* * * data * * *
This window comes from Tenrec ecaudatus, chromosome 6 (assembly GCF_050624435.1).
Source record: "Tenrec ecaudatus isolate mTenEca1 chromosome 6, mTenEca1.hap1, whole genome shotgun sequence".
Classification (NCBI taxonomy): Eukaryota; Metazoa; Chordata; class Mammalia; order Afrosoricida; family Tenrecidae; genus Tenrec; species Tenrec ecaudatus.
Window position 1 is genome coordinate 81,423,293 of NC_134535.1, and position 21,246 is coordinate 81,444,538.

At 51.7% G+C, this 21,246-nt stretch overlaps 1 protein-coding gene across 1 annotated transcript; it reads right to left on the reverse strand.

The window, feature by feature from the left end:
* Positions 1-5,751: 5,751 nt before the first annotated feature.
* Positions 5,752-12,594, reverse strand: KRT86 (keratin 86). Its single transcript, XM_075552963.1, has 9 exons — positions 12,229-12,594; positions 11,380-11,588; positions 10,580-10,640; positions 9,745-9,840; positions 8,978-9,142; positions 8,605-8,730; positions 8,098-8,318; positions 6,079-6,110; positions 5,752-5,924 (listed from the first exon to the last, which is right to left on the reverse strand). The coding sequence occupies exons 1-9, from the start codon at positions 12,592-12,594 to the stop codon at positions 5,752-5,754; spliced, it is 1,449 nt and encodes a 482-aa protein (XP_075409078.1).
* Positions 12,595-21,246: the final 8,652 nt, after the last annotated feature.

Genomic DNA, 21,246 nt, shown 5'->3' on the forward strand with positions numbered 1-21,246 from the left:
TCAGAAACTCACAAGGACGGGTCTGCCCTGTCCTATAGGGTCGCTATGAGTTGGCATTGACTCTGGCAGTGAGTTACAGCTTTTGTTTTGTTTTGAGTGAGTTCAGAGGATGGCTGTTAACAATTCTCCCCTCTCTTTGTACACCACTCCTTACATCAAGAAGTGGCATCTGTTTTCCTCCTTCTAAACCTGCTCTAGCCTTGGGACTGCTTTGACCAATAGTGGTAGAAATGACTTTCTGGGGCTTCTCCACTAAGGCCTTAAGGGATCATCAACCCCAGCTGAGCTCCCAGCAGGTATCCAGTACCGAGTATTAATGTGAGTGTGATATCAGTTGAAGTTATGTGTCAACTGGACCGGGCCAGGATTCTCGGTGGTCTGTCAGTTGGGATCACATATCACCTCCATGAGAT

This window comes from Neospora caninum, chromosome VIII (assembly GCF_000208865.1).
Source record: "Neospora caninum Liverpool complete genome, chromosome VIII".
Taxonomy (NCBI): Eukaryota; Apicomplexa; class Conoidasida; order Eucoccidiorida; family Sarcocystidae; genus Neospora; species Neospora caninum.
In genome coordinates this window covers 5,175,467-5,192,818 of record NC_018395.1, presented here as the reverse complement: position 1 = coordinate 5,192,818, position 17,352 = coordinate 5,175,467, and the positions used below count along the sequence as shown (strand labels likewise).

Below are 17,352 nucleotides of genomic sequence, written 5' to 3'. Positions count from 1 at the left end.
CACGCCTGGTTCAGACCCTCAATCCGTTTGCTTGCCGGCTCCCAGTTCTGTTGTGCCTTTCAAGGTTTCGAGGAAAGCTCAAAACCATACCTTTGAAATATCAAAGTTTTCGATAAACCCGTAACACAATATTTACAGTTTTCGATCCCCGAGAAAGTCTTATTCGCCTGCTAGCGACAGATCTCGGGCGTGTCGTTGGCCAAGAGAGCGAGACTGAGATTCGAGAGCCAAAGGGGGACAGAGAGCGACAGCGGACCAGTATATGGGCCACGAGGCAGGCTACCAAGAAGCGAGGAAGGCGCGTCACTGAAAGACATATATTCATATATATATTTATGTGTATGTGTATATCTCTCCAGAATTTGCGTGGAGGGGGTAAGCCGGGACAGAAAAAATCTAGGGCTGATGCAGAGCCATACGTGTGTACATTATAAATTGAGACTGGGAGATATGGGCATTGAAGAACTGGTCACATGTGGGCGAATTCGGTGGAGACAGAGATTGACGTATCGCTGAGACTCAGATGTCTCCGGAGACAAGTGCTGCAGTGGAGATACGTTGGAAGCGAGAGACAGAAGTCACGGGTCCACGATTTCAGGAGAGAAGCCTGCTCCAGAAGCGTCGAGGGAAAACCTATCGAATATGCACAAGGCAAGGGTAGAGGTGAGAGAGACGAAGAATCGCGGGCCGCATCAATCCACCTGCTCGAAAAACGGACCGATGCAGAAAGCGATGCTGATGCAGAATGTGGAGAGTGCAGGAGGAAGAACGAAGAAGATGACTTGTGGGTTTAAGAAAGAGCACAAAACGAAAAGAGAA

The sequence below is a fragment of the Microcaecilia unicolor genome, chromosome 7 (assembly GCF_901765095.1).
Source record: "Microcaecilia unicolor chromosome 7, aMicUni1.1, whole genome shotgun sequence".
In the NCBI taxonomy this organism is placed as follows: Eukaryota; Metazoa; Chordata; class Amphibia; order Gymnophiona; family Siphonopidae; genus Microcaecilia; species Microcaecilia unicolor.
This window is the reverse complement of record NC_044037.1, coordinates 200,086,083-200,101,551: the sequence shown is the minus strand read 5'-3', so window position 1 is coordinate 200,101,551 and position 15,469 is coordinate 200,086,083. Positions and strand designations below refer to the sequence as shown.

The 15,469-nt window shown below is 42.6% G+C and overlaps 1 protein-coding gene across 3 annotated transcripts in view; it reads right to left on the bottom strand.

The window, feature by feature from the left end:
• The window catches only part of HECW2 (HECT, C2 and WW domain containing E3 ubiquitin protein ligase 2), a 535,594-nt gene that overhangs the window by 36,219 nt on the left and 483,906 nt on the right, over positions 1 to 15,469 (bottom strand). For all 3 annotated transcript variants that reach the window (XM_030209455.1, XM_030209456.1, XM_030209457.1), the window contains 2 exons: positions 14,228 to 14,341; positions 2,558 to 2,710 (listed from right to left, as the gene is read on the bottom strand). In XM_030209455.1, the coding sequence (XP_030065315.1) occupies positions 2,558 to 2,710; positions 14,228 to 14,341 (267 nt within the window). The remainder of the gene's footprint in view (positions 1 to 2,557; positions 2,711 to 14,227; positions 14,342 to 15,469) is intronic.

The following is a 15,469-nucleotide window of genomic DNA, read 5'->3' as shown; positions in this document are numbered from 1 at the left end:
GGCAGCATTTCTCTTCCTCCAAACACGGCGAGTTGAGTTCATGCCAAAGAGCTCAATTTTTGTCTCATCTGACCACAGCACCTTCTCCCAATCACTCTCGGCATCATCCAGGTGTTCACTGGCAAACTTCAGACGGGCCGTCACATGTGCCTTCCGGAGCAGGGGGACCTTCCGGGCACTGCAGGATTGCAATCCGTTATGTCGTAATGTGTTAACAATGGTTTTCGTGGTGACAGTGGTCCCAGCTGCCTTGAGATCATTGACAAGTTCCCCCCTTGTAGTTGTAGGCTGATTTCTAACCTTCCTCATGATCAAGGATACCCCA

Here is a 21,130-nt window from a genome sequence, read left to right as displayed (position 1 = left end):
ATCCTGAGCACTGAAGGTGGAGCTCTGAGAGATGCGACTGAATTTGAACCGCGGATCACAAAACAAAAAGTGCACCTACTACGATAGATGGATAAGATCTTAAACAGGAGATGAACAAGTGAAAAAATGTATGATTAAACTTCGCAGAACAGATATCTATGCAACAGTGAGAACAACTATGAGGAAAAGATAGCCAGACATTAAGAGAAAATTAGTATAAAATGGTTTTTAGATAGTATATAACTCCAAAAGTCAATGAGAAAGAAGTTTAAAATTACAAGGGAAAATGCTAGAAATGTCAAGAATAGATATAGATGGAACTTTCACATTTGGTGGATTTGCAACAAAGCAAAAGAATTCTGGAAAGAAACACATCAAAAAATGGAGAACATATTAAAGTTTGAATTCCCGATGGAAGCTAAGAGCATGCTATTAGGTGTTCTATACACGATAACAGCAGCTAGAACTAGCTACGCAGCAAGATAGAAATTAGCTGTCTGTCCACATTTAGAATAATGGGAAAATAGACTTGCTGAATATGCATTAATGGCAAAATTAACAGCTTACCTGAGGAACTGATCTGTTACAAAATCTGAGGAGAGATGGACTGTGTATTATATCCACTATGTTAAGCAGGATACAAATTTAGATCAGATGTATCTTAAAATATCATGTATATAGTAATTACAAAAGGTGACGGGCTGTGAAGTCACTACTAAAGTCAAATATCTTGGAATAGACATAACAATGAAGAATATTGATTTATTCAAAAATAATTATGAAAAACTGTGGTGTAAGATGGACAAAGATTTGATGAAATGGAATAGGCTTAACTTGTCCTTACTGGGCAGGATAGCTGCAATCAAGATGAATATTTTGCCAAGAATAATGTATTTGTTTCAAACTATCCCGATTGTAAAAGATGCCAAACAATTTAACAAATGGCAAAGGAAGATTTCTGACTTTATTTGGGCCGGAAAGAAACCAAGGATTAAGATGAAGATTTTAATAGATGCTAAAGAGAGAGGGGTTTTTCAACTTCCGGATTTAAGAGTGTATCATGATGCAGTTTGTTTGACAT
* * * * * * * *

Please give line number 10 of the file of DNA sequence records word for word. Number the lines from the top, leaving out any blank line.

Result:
Genomic DNA, 21,246 nt, shown 5'->3' on the forward strand with positions numbered 1-21,246 from the left: